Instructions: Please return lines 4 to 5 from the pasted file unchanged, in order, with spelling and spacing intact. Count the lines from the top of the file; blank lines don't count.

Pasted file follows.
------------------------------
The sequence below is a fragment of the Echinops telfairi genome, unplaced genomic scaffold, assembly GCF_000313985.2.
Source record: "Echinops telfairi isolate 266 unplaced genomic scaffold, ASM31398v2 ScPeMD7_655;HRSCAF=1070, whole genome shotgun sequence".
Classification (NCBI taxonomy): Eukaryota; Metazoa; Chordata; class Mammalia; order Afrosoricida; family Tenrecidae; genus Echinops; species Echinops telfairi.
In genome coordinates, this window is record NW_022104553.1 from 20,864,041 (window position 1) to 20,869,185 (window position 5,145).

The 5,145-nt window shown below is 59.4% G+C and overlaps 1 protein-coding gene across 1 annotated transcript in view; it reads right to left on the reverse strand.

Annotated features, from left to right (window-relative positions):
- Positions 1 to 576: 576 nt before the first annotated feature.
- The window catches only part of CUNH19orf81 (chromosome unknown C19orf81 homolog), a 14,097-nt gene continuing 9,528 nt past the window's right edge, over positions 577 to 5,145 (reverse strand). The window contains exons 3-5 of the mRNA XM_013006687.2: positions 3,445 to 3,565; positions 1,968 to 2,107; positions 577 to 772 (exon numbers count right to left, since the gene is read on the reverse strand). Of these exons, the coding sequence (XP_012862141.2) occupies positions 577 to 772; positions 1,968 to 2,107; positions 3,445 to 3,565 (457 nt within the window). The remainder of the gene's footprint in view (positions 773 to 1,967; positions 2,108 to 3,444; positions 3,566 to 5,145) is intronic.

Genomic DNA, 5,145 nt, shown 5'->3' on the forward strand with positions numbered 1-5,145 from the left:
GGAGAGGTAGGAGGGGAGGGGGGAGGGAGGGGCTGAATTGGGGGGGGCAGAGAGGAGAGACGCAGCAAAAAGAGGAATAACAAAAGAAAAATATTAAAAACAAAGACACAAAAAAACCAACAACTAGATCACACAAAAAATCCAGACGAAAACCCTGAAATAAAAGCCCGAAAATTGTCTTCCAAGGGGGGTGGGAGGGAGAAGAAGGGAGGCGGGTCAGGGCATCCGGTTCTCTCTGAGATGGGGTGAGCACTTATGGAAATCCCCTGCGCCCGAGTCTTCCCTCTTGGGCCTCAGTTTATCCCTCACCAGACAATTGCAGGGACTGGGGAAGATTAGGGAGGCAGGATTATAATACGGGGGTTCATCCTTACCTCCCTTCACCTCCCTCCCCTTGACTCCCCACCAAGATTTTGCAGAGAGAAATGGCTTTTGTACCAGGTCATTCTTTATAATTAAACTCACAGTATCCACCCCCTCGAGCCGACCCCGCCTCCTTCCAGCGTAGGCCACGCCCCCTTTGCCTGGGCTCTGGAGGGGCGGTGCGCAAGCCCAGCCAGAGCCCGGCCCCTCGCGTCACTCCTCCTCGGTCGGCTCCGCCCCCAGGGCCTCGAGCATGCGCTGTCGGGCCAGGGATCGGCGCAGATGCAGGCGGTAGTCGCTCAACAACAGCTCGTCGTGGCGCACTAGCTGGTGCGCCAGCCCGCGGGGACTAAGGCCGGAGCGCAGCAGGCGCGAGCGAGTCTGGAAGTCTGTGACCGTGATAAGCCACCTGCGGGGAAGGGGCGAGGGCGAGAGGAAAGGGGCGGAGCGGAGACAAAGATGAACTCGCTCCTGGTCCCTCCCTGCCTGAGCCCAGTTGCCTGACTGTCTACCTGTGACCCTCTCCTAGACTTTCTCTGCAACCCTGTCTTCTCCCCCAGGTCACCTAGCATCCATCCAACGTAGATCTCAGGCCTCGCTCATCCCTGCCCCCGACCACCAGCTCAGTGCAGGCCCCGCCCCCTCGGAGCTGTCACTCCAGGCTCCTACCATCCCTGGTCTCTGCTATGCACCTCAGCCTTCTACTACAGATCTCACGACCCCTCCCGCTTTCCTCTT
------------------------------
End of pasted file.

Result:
In genome coordinates, this window is record NW_022104553.1 from 20,864,041 (window position 1) to 20,869,185 (window position 5,145).

The 5,145-nt window shown below is 59.4% G+C and overlaps 1 protein-coding gene across 1 annotated transcript in view; it reads right to left on the reverse strand.